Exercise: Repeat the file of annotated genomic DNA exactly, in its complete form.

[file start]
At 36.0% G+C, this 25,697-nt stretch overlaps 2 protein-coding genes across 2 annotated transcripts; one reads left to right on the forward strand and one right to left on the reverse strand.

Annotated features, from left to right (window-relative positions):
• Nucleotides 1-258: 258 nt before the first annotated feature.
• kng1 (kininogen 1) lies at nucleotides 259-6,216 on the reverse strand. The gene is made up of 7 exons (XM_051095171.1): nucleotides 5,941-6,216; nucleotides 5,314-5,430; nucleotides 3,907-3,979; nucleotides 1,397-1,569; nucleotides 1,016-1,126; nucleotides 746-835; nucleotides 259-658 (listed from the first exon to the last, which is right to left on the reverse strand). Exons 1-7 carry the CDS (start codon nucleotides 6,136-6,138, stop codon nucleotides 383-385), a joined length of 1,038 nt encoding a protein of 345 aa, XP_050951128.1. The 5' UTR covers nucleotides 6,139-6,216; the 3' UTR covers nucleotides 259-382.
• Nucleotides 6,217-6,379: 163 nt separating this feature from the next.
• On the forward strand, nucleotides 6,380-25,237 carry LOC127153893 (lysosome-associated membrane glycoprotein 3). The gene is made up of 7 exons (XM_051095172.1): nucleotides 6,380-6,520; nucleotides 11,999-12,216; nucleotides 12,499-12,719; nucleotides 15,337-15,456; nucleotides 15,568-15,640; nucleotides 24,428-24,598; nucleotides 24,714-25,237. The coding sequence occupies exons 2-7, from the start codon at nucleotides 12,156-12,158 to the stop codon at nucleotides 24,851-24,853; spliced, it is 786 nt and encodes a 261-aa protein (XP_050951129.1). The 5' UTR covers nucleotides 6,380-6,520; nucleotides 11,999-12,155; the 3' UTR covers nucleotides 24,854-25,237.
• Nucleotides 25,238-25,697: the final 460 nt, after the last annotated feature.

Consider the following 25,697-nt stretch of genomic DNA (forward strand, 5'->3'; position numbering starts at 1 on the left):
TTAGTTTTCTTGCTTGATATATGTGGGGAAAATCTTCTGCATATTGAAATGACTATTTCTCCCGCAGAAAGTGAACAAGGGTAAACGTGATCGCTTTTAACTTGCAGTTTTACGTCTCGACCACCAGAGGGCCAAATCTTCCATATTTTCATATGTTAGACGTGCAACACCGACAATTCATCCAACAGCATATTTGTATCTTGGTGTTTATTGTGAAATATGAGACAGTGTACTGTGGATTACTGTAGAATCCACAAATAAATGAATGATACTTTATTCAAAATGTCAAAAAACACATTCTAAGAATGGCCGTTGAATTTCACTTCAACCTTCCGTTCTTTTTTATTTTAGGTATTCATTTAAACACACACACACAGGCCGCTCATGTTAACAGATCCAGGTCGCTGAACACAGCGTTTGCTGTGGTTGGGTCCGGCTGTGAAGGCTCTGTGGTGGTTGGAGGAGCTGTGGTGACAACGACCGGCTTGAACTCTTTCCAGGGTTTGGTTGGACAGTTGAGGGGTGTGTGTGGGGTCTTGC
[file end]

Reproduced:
At 36.0% G+C, this 25,697-nt stretch overlaps 2 protein-coding genes across 2 annotated transcripts; one reads left to right on the forward strand and one right to left on the reverse strand.

Annotated features, from left to right (window-relative positions):
• Nucleotides 1-258: 258 nt before the first annotated feature.
• kng1 (kininogen 1) lies at nucleotides 259-6,216 on the reverse strand. The gene is made up of 7 exons (XM_051095171.1): nucleotides 5,941-6,216; nucleotides 5,314-5,430; nucleotides 3,907-3,979; nucleotides 1,397-1,569; nucleotides 1,016-1,126; nucleotides 746-835; nucleotides 259-658 (listed from the first exon to the last, which is right to left on the reverse strand). Exons 1-7 carry the CDS (start codon nucleotides 6,136-6,138, stop codon nucleotides 383-385), a joined length of 1,038 nt encoding a protein of 345 aa, XP_050951128.1. The 5' UTR covers nucleotides 6,139-6,216; the 3' UTR covers nucleotides 259-382.
• Nucleotides 6,217-6,379: 163 nt separating this feature from the next.
• On the forward strand, nucleotides 6,380-25,237 carry LOC127153893 (lysosome-associated membrane glycoprotein 3). The gene is made up of 7 exons (XM_051095172.1): nucleotides 6,380-6,520; nucleotides 11,999-12,216; nucleotides 12,499-12,719; nucleotides 15,337-15,456; nucleotides 15,568-15,640; nucleotides 24,428-24,598; nucleotides 24,714-25,237. The coding sequence occupies exons 2-7, from the start codon at nucleotides 12,156-12,158 to the stop codon at nucleotides 24,851-24,853; spliced, it is 786 nt and encodes a 261-aa protein (XP_050951129.1). The 5' UTR covers nucleotides 6,380-6,520; nucleotides 11,999-12,155; the 3' UTR covers nucleotides 24,854-25,237.
• Nucleotides 25,238-25,697: the final 460 nt, after the last annotated feature.

Consider the following 25,697-nt stretch of genomic DNA (forward strand, 5'->3'; position numbering starts at 1 on the left):
TTAGTTTTCTTGCTTGATATATGTGGGGAAAATCTTCTGCATATTGAAATGACTATTTCTCCCGCAGAAAGTGAACAAGGGTAAACGTGATCGCTTTTAACTTGCAGTTTTACGTCTCGACCACCAGAGGGCCAAATCTTCCATATTTTCATATGTTAGACGTGCAACACCGACAATTCATCCAACAGCATATTTGTATCTTGGTGTTTATTGTGAAATATGAGACAGTGTACTGTGGATTACTGTAGAATCCACAAATAAATGAATGATACTTTATTCAAAATGTCAAAAAACACATTCTAAGAATGGCCGTTGAATTTCACTTCAACCTTCCGTTCTTTTTTATTTTAGGTATTCATTTAAACACACACACACAGGCCGCTCATGTTAACAGATCCAGGTCGCTGAACACAGCGTTTGCTGTGGTTGGGTCCGGCTGTGAAGGCTCTGTGGTGGTTGGAGGAGCTGTGGTGACAACGACCGGCTTGAACTCTTTCCAGGGTTTGGTTGGACAGTTGAGGGGTGTGTGTGGGGTCTTGC